This decision comes down to where you are in the world and what type of English you are writing. I’m in the UK, so let’s start there.
 
In British English, we use single quotation marks, and if there is a quote inside the quote, we use double quotation marks.
'Opening single quote mark' Do you know what 'opening double quote mark' laissez faire 'closing double quote mark' means? 'closing single quote mark' she asked.
 
In American English this is reversed, and the standard is to use double quotation marks, with singles for quotes within quotes.
 
Because nothing is ever straightforward, it is common to see this American style used in British newspapers.
 
There are many other types of English: Canadian, Australian, New Zealand, South African, Indian, etc. Each will have their own preferences and idiosyncrasies, so understand what type of English your audience will be used to reading, and punctuate your writing accordingly.

Whichever format you choose, as ever, the main thing to remember is to be consistent in applying it.

Where does the closing quotation mark go in relation to other punctuation?

The position of the closing quotation mark in relation to other punctuation can be a source of a lot of confusion, so let’s break it down.
 
In British English, punctuation only goes inside the closing quote mark if it is part of the quote itself, as in example 1, below. If not, it comes after the quotation mark, as in example 2.
Terminal punctuation goes inside the closing quote mark in British English
 
It’s a bit more complicated in American English. The rule is to put full stops and commas inside the closing quotation mark, even if they’re not part of the quote. Semicolons and colons come after the closing quotation mark, and question marks and exclamation marks follow the British convention of depending on whether or not they are part of the quote.

When not to use quotation marks

Scare quotes

It can be tempting to use quotation marks in your writing to draw attention to a word or phrase, but this is rarely necessary and will often have the opposite effect to what you intended.
Sign on an aiplaine reading "Please enjoy our safe and comfortable flight." 'Safe' and 'comfortable' are in quote marks.
 
If you’re tempted to do this, imagine saying the sentence out loud, making air quotes with your fingers as you do. Would you say it like that? No? Then leave out the quotation marks.

Displayed quotes

Quotation marks are not needed when your quote is being displayed. If an extract from a text is set separately as a graphic, it’s known as a pull quote and there is no need to enclose the text in quotation marks.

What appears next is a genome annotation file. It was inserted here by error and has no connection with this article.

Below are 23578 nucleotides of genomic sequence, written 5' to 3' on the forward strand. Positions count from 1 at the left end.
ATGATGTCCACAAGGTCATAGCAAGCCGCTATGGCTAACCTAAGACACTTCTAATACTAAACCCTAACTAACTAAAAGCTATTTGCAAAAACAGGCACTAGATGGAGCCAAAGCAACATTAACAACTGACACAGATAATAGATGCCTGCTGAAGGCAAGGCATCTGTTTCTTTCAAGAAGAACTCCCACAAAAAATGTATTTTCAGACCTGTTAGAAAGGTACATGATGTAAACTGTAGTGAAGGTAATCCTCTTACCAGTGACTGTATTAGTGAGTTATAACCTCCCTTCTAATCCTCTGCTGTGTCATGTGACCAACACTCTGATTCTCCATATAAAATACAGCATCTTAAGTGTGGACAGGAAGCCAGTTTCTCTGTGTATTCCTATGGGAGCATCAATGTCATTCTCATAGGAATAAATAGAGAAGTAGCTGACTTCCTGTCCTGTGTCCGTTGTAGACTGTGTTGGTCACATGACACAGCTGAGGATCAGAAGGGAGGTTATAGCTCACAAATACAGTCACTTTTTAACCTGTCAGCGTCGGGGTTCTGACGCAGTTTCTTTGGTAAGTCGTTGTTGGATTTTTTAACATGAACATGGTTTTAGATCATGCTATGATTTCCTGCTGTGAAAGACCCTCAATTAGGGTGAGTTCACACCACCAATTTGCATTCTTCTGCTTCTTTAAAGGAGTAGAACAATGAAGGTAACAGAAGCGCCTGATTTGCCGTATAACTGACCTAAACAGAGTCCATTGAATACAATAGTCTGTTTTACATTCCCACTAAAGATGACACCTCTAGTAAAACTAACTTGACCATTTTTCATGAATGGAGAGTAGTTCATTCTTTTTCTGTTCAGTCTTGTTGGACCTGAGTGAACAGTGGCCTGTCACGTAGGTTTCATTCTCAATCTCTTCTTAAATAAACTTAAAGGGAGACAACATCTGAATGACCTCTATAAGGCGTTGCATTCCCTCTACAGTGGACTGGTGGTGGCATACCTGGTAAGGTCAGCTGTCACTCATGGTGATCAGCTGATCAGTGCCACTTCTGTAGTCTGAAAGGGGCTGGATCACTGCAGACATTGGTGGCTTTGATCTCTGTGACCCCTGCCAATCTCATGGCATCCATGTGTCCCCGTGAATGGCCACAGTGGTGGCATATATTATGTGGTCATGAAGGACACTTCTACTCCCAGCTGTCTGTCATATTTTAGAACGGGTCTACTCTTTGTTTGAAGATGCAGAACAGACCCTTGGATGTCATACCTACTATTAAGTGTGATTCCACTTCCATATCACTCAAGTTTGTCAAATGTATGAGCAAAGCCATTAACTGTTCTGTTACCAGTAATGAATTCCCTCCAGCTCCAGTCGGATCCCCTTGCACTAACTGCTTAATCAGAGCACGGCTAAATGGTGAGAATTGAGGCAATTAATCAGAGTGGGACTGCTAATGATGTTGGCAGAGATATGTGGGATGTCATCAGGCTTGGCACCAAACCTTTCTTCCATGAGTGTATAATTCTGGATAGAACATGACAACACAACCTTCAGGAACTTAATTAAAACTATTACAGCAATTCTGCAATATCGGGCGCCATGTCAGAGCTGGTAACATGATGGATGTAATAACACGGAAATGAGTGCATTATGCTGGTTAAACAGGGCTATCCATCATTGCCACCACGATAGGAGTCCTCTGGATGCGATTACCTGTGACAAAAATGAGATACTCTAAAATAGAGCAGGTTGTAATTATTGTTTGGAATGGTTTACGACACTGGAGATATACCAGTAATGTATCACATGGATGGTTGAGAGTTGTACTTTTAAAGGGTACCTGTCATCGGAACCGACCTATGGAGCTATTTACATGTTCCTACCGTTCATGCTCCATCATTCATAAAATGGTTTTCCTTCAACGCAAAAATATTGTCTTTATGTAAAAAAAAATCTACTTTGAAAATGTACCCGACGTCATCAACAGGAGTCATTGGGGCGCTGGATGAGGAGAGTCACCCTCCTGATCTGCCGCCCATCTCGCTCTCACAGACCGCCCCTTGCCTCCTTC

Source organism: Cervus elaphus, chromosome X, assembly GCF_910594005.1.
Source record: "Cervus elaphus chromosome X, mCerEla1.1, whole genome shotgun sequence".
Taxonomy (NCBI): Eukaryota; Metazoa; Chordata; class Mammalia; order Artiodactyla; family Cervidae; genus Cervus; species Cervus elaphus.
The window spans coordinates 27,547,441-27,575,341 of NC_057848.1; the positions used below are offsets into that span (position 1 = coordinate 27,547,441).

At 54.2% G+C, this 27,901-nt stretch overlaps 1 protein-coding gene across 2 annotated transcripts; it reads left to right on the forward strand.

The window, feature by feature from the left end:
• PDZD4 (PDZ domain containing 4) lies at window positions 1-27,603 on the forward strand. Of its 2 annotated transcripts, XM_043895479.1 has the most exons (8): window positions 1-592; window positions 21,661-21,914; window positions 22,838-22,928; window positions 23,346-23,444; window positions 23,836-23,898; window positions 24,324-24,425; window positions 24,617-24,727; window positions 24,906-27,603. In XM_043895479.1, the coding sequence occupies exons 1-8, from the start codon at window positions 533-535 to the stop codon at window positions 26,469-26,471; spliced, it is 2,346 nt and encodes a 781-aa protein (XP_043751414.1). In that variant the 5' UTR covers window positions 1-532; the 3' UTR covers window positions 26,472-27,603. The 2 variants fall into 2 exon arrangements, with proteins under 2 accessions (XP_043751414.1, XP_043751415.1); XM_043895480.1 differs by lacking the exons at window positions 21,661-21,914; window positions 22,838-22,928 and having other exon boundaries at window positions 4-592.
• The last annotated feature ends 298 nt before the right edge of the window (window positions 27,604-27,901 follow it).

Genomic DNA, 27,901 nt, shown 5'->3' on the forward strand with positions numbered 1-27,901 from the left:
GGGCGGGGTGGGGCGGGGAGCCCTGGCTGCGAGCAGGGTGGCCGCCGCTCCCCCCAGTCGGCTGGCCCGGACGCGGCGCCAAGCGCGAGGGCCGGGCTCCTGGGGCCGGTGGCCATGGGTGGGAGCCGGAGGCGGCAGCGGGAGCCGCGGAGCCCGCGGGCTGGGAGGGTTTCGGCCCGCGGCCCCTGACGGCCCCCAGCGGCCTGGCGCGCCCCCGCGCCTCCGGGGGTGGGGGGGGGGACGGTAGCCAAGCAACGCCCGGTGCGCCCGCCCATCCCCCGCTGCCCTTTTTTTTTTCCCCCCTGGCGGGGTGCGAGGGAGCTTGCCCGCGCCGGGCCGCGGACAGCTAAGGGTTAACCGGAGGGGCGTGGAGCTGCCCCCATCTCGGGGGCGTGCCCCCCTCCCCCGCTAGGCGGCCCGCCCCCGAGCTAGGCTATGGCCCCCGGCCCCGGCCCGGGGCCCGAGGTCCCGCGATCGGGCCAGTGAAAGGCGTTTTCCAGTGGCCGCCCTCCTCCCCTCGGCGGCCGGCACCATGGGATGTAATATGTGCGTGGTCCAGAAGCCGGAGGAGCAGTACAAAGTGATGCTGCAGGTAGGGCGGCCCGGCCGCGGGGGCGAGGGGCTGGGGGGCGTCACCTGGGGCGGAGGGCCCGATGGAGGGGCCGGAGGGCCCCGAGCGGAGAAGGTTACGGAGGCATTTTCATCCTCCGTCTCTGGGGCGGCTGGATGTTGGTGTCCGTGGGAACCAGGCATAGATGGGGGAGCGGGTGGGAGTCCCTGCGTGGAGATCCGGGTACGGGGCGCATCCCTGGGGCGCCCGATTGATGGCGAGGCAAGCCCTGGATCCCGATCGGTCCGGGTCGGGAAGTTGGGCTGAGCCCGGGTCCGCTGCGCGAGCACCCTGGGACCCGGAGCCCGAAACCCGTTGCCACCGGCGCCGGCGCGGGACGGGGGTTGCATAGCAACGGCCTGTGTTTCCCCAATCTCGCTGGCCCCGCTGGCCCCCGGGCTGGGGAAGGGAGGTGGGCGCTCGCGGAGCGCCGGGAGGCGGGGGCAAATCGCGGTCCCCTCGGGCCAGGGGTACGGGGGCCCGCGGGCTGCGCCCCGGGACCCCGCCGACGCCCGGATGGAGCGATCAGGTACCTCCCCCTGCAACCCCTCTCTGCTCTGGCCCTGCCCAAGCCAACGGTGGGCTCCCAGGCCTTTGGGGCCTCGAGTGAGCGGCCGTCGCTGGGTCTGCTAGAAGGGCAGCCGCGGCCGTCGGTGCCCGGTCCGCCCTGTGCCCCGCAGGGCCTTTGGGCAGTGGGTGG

If you have a longer quote in your text, you may decide to set it as a block quote. Here, the text is broken off and the quotation starts on a new line. It is often styled differently, perhaps in smaller text and further indented. 
 
Most publishers will have guidelines for how long a quote should be before being set as a block quote, commonly around the 50-word mark, although this can depend on the overall layout of the page.

Related content

If you struggle with other aspects of punctuation, there are other posts in my Worry-free Writing series that can help you.

Further reading

If you’re interested in understanding the finer points of punctuation, I recommend The Penguin Guide to Punctuation as an excellent starting point.
Editors and other language professionals should use the reference book of their choice, appropriate to the English they work in.
 
I use the New Oxford Style Manual (which combines New Hart’s Rules and the New Oxford Dictionary for Writers and Editors) for British English, and The Chicago Manual of Style for American English.

Over to you!

What do you think? Has this helped you get a better picture of how to use quotation marks?
 
I’d love to hear your thoughts on this and any suggestions you might have for other topics to include in my Worry-free Writing series.
 
If there’s a grammar point you’re not clear on, or a punctuation mark you’re not sure about, drop me a line, or tweet me using the hashtag #WorryFreeWriting.
 
And to get my monthly newsletter about my latest blogs, podcast episodes or other resources, be sure to sign up for The Editor’s Note below.